It has a smooth malty mouthfeel too but the carbonation gives it vitality. There’s even a fennel note – presumably from the earl grey. There’s also a mild Marmite note (I’m a lover rather than a hater btw) and an zincy mineral water edge.
There’s loads going on but it’s well compiled and eminently moreable. You’l feel sated at the end.
|photo source: Wikipedia
Tea today is a varied creature. For one thing, unlike coffee beans, it isn’t actually anything specific. Different teas (more accurately “tisanes”) are made from different plants, buds, petals, fruits, roots, leaves and stems. In the last week alone I’ve had peppermint, stinging nettle, popcorn and roast almond tea.
Pope’s Yard Brewery – LSP – bottle conditioned 10.2%
lapsing souchong porter
This porter is made with many malts – Maris Otter, Crystal, torrified wheat, roast barley and black and chocolate malt. Target and Golding hops are then used with molasses.
The beer in the glass is pitch black and impenetrable to light. All I can see is the reflection of my nose made bulbous by the glass’ curves. There’s a brief head the colour of brown sugar that releases a sigh as it goes down; high ABV beers don’t often retain a mousse.
On the nose I get bitumen and liquorice. It smells like a rich dark dessert. It’s tantalising. The liquid when you rock it back and forth is viscous – again, no surprise for such a boozy heavyweight.
When I sip it with my schnoz almost touching the surface of the beer, I get peripheral minty notes on the inhale and get memories of Vicks VapoRub. You can feel the alcohol pixellate you but thankfully you can’t taste it. Bergamot comes through as you down it. It’s sticky on the lips like figs and there’s a taste a bit like biro ink.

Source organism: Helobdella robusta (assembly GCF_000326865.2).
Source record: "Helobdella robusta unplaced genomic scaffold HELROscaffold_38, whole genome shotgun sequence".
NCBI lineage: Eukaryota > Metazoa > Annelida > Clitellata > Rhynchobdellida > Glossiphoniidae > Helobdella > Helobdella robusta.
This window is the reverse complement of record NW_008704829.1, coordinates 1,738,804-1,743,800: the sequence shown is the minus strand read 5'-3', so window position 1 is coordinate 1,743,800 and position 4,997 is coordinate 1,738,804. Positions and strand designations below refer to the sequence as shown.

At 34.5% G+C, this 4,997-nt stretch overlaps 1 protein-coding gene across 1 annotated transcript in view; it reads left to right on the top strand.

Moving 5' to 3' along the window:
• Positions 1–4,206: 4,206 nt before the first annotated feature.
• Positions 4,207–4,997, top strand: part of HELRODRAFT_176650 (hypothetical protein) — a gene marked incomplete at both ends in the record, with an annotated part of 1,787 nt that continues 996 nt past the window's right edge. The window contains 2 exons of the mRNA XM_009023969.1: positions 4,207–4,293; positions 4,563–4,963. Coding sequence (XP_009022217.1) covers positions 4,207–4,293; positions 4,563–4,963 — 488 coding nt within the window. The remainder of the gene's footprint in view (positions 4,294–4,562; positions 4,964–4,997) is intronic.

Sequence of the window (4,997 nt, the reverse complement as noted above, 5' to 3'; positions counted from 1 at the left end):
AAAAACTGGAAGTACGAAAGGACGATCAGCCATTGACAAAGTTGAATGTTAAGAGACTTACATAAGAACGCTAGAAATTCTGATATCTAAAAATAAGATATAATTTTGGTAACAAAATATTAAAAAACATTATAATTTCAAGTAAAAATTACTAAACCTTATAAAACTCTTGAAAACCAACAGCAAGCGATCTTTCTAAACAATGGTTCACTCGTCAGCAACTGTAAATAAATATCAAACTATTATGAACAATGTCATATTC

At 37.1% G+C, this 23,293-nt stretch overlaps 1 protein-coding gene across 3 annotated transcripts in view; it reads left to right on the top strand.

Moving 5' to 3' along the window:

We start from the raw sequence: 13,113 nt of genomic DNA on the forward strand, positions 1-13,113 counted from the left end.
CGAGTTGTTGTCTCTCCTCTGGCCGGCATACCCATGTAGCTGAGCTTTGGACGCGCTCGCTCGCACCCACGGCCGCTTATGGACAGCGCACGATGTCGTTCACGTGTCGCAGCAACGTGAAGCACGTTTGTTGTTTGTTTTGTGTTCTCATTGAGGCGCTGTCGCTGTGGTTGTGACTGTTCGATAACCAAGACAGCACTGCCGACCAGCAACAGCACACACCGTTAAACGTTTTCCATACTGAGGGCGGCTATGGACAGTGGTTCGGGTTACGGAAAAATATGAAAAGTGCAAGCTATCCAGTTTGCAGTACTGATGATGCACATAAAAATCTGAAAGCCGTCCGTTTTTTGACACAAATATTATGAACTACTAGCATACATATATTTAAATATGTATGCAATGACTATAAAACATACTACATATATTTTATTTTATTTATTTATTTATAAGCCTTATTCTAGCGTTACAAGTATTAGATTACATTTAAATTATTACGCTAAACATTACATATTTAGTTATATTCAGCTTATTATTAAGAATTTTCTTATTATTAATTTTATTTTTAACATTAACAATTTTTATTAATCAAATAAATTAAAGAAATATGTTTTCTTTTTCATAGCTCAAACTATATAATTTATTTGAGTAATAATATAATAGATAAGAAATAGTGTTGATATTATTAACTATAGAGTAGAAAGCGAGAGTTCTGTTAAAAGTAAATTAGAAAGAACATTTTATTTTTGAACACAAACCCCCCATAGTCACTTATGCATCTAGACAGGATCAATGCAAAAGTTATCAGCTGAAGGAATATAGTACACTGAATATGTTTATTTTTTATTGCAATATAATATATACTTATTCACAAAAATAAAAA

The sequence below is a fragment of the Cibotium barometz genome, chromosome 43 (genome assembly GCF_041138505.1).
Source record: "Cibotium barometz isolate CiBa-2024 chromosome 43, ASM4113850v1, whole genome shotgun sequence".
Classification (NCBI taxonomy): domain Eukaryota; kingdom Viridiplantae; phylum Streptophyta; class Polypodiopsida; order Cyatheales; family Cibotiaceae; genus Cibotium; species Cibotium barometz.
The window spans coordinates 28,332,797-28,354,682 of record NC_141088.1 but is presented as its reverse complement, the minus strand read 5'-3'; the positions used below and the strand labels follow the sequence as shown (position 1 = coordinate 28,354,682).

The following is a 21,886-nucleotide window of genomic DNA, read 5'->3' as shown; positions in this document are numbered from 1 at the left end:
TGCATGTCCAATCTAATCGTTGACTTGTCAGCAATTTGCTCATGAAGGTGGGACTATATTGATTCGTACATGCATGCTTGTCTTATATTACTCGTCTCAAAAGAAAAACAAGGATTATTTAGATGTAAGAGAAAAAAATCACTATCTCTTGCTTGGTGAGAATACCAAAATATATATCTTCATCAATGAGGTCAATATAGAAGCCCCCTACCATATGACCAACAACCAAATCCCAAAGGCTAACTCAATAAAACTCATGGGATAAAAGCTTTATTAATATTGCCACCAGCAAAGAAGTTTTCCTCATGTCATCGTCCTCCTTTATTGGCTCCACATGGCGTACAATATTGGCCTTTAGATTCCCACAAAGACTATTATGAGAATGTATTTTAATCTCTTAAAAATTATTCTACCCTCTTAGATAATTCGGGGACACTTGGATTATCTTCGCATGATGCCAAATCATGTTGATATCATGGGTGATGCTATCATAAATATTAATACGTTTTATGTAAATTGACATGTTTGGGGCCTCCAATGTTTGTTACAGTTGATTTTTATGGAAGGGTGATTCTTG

On the palate it’s tangy with a fruity spiritous edge – stewed dark fruits – plums, blackberries, damsons, and black cherries. It reminds me also of the brandy you get in Kirsch chocolate liqueur sticks
It doesn’t weigh as heavy as you might think but considering the punch it packs, isn’t quite as interesting or intense as it could be.
The Lapsang Souchong porter is still worth investigating but outmatched in this taste-off. With another palate, another mood and another climate these thoughts could change.
My runner up would be Vermont Tea Party for its sunlight. The brewery is building a portfolio of bold recipes that occupy each weight division. This beer’s been brewed at the right time of year and quite a few hours could be whiled away on this. I think it could also be great on cask. I will seek it out for this summer’s beer garden sittings.
Baron H definitely wins this session. There’s so much going on you can dine out on it but it’s not so heavy you couldn’t have a several of them. It’s just right for its bottle dose. Each sip is a short cruise around the senses. I love how none of the characteristics overwhelm one another. I think it would go really well with an evening of Scandi crime drama on TV and a slice of coffee cake.